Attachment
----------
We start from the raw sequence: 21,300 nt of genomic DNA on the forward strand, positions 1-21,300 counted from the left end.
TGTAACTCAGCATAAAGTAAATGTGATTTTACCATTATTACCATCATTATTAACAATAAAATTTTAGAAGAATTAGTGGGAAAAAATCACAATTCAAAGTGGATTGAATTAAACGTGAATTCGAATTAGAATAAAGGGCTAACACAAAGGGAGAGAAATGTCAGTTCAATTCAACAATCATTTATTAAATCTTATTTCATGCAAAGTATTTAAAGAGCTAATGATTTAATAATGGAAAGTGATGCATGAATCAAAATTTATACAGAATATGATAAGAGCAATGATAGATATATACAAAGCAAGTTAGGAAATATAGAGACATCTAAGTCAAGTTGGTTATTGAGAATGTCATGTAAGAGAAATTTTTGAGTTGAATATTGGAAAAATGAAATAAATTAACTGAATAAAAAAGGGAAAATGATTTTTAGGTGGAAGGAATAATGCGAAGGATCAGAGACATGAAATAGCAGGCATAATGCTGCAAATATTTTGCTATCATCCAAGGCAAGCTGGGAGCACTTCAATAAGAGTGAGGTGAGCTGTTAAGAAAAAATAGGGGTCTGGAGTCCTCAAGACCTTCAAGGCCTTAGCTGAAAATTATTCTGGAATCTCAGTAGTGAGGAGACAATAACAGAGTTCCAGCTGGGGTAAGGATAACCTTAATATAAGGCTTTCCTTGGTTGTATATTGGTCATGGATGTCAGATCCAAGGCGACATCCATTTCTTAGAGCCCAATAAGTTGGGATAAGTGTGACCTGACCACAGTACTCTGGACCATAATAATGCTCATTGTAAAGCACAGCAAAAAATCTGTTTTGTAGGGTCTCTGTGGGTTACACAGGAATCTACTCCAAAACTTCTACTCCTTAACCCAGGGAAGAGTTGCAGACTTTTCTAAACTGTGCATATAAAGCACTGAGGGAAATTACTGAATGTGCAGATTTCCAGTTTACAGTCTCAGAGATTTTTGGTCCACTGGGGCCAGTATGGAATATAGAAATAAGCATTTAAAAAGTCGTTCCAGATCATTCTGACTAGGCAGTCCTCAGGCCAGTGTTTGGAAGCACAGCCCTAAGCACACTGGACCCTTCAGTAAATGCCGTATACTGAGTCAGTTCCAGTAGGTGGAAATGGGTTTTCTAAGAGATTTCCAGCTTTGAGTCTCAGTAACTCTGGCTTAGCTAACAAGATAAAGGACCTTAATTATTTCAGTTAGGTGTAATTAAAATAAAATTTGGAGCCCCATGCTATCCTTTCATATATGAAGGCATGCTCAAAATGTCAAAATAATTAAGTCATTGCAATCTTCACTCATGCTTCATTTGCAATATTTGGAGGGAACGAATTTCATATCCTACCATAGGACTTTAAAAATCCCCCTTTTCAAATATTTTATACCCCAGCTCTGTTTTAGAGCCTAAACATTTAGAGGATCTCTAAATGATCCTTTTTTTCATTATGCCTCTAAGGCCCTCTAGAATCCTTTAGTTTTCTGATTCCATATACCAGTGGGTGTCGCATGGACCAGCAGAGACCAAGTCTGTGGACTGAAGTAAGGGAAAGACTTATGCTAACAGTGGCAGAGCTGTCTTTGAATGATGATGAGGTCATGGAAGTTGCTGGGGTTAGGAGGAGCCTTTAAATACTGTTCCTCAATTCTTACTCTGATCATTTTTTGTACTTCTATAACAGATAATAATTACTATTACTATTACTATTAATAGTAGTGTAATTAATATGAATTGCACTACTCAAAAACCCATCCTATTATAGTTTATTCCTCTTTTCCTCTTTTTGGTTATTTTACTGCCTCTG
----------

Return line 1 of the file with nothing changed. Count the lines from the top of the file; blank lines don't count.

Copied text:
We start from the raw sequence: 21,300 nt of genomic DNA on the forward strand, positions 1-21,300 counted from the left end.